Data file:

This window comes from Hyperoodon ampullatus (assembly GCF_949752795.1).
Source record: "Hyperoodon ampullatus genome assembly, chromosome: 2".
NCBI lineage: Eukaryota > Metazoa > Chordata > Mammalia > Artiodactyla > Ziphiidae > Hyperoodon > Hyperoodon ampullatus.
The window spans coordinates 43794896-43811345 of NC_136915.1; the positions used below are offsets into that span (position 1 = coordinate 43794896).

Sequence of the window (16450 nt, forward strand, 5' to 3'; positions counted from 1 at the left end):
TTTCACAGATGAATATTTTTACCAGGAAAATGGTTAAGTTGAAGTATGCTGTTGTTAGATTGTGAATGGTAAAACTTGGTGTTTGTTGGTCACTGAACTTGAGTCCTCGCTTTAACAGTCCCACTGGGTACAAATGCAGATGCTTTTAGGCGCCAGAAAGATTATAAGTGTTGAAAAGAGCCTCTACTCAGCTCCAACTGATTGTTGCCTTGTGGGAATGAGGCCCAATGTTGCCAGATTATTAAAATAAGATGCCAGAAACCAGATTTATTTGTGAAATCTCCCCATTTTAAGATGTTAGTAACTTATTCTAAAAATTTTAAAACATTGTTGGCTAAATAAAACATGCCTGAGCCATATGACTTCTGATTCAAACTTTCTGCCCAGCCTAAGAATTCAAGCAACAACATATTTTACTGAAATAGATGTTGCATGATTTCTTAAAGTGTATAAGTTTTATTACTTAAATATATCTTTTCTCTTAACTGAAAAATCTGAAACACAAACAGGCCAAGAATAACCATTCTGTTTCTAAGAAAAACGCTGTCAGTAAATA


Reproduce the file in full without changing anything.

This window comes from Hyperoodon ampullatus (assembly GCF_949752795.1).
Source record: "Hyperoodon ampullatus genome assembly, chromosome: 2".
NCBI lineage: Eukaryota > Metazoa > Chordata > Mammalia > Artiodactyla > Ziphiidae > Hyperoodon > Hyperoodon ampullatus.
The window spans coordinates 43794896-43811345 of NC_136915.1; the positions used below are offsets into that span (position 1 = coordinate 43794896).

Sequence of the window (16450 nt, forward strand, 5' to 3'; positions counted from 1 at the left end):
TTTCACAGATGAATATTTTTACCAGGAAAATGGTTAAGTTGAAGTATGCTGTTGTTAGATTGTGAATGGTAAAACTTGGTGTTTGTTGGTCACTGAACTTGAGTCCTCGCTTTAACAGTCCCACTGGGTACAAATGCAGATGCTTTTAGGCGCCAGAAAGATTATAAGTGTTGAAAAGAGCCTCTACTCAGCTCCAACTGATTGTTGCCTTGTGGGAATGAGGCCCAATGTTGCCAGATTATTAAAATAAGATGCCAGAAACCAGATTTATTTGTGAAATCTCCCCATTTTAAGATGTTAGTAACTTATTCTAAAAATTTTAAAACATTGTTGGCTAAATAAAACATGCCTGAGCCATATGACTTCTGATTCAAACTTTCTGCCCAGCCTAAGAATTCAAGCAACAACATATTTTACTGAAATAGATGTTGCATGATTTCTTAAAGTGTATAAGTTTTATTACTTAAATATATCTTTTCTCTTAACTGAAAAATCTGAAACACAAACAGGCCAAGAATAACCATTCTGTTTCTAAGAAAAACGCTGTCAGTAAATA